not be stringent regarding an Igul since Terumah is separated from fruits
only mid'Rabanan, leaves much to be desired. Throughout the Sugya we were
assuming that Terumah of fruits is just as stringent as Terumah of grains;
if the latter is d'Oraisa, we will deal stringently with the former as well.
This was the very basis for Reish Lakish's proof, from the Igul that is
Batel, that the obligation to separate *all* Terumah nowadays is only
mid'Rabanan. (TOSFOS YESHANIM 81b, ARUCH LA'NER ibid.)
In addition, according to Rashi, the logic of Rebbi Yochanan and of Reish
Lakish are diametrically opposed. Rebbi Yochanan says we must be more
stringent with Terumah in Chulin, while Reish Lakish says we must be more
lenient! (MAHADURA BASRA)
(b) Perhaps for these reasons, TOSFOS (81b DH Divrei) suggests another
explanation for the difference between the Reisha and Seifa of the Beraisa.
According to Tosfos, Rebbi Yochanan understood that the reason the ruling in
the Seifa was more stringent was because a cut of meat is a "Davar Chashuv."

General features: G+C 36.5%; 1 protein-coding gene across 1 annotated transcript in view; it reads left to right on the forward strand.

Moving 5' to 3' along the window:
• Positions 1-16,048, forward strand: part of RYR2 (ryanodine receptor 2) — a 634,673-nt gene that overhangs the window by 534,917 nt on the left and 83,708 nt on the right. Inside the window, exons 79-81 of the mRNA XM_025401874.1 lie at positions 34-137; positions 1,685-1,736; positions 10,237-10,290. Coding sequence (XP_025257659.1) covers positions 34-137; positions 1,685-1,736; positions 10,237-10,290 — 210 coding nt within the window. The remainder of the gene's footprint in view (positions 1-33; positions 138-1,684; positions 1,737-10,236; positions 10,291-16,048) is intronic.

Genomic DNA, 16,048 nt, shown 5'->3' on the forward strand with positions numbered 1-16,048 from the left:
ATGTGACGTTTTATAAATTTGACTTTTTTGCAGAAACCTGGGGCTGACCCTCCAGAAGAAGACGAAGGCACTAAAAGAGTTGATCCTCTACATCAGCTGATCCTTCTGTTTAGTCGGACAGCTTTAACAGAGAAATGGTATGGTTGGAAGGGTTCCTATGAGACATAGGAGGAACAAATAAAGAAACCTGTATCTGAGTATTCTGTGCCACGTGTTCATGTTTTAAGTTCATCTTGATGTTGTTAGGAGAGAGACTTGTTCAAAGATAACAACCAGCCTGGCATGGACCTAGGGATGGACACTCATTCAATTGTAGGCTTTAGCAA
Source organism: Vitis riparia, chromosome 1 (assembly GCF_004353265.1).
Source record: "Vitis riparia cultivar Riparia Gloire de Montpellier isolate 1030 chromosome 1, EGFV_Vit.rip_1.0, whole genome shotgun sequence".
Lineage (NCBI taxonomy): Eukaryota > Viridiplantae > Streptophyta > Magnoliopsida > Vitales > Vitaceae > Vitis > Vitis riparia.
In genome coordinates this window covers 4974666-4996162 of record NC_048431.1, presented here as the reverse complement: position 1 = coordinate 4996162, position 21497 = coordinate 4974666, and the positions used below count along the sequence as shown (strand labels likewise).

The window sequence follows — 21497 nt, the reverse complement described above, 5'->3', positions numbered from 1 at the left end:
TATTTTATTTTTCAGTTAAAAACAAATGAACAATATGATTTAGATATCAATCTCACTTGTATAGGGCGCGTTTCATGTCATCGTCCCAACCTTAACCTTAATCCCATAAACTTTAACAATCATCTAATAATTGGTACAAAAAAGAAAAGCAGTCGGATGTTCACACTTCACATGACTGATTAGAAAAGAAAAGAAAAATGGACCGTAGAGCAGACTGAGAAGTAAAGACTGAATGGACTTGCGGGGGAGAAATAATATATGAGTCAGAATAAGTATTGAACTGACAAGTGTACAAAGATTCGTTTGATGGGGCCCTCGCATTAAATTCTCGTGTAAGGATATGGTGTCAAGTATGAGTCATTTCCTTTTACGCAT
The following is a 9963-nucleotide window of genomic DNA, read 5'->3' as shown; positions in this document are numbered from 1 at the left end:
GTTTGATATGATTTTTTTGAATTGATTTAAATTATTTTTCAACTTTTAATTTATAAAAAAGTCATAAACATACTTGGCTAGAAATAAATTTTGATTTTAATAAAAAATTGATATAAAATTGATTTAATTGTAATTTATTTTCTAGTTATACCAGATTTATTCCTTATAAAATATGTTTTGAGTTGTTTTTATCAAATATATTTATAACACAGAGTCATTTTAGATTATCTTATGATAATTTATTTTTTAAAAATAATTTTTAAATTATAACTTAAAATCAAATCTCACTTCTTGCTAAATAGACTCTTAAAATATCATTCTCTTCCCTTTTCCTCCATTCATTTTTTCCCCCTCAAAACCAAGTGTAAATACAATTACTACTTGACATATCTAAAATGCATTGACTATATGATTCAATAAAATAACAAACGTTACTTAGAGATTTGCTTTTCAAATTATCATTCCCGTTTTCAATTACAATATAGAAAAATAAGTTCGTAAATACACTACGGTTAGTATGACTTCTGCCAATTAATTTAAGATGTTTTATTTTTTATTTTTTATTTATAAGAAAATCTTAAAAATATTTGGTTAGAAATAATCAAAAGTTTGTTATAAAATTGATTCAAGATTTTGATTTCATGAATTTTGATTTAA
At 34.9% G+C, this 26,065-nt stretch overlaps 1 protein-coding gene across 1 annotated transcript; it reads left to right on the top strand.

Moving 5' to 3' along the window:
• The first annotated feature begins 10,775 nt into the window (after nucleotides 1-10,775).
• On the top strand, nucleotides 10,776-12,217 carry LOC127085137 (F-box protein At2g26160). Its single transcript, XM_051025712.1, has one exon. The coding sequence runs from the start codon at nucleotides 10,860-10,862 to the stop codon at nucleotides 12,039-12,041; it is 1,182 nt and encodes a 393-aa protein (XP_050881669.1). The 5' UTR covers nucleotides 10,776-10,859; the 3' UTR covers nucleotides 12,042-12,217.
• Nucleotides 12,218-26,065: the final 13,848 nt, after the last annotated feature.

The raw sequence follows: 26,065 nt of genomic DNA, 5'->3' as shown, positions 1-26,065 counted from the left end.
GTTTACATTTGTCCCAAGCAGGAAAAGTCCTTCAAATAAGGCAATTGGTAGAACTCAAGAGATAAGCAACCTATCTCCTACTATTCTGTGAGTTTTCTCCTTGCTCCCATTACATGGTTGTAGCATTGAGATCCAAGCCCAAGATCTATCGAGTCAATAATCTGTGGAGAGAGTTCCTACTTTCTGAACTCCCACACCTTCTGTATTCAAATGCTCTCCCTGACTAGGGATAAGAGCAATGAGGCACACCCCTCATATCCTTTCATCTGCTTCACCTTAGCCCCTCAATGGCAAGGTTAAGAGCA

It may not be "Es she'Darko," but it is nevertheless important in its own
right since it is a "Chatichah ha'Re'uyah Lehiskabed," a portion worthy of
honoring someone with (by presenting it to him to eat). Such an item is
never Batel, as the Gemara says in Chulin 97b.
Why, then, is the cut of Chatas meat Batel in the Reisha, which discusses
Chatas Tamei falling into pieces of Chatas Tahor? Tosfos explains that meat
of a Chatas can never be called "worthy of honoring someone with," since
Kohanim do not give out meat of Korbanos to honor their guests. The meat is
divided equally among the Kohanim serving there, and is not served to
guests. Since, when we apply the laws of Bitul, the meat will not be used to